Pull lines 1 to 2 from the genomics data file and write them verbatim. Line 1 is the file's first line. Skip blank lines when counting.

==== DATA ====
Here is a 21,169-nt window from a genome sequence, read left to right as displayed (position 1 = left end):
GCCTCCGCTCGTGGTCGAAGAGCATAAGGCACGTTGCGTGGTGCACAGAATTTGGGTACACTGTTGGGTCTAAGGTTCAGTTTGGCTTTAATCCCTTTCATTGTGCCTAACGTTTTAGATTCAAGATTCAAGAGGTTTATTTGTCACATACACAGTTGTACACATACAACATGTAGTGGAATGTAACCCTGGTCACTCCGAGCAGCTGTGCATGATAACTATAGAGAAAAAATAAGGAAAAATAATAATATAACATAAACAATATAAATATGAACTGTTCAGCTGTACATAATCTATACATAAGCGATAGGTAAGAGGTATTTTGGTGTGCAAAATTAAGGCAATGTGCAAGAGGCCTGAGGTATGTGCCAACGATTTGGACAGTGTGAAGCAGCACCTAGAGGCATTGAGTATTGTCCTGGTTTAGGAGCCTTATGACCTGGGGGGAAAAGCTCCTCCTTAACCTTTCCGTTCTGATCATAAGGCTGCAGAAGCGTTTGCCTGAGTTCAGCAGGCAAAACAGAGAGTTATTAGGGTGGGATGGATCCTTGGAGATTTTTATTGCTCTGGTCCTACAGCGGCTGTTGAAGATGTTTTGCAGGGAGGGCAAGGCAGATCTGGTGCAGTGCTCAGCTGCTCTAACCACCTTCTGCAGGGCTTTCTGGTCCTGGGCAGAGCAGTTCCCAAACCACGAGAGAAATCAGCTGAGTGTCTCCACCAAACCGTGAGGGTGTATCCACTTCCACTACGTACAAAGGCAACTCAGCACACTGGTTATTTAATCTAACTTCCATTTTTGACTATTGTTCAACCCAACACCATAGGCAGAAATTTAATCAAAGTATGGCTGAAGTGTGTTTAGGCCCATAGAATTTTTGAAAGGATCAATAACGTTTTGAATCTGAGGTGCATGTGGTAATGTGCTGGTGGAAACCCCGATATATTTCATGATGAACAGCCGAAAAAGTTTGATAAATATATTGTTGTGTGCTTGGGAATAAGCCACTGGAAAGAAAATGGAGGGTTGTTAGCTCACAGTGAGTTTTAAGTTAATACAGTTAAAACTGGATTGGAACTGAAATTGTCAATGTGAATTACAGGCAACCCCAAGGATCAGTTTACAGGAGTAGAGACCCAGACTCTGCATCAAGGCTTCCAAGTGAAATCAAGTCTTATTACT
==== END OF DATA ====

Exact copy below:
Here is a 21,169-nt window from a genome sequence, read left to right as displayed (position 1 = left end):
GCCTCCGCTCGTGGTCGAAGAGCATAAGGCACGTTGCGTGGTGCACAGAATTTGGGTACACTGTTGGGTCTAAGGTTCAGTTTGGCTTTAATCCCTTTCATTGTGCCTAACGTTTTAGATTCAAGATTCAAGAGGTTTATTTGTCACATACACAGTTGTACACATACAACATGTAGTGGAATGTAACCCTGGTCACTCCGAGCAGCTGTGCATGATAACTATAGAGAAAAAATAAGGAAAAATAATAATATAACATAAACAATATAAATATGAACTGTTCAGCTGTACATAATCTATACATAAGCGATAGGTAAGAGGTATTTTGGTGTGCAAAATTAAGGCAATGTGCAAGAGGCCTGAGGTATGTGCCAACGATTTGGACAGTGTGAAGCAGCACCTAGAGGCATTGAGTATTGTCCTGGTTTAGGAGCCTTATGACCTGGGGGGAAAAGCTCCTCCTTAACCTTTCCGTTCTGATCATAAGGCTGCAGAAGCGTTTGCCTGAGTTCAGCAGGCAAAACAGAGAGTTATTAGGGTGGGATGGATCCTTGGAGATTTTTATTGCTCTGGTCCTACAGCGGCTGTTGAAGATGTTTTGCAGGGAGGGCAAGGCAGATCTGGTGCAGTGCTCAGCTGCTCTAACCACCTTCTGCAGGGCTTTCTGGTCCTGGGCAGAGCAGTTCCCAAACCACGAGAGAAATCAGCTGAGTGTCTCCACCAAACCGTGAGGGTGTATCCACTTCCACTACGTACAAAGGCAACTCAGCACACTGGTTATTTAATCTAACTTCCATTTTTGACTATTGTTCAACCCAACACCATAGGCAGAAATTTAATCAAAGTATGGCTGAAGTGTGTTTAGGCCCATAGAATTTTTGAAAGGATCAATAACGTTTTGAATCTGAGGTGCATGTGGTAATGTGCTGGTGGAAACCCCGATATATTTCATGATGAACAGCCGAAAAAGTTTGATAAATATATTGTTGTGTGCTTGGGAATAAGCCACTGGAAAGAAAATGGAGGGTTGTTAGCTCACAGTGAGTTTTAAGTTAATACAGTTAAAACTGGATTGGAACTGAAATTGTCAATGTGAATTACAGGCAACCCCAAGGATCAGTTTACAGGAGTAGAGACCCAGACTCTGCATCAAGGCTTCCAAGTGAAATCAAGTCTTATTACT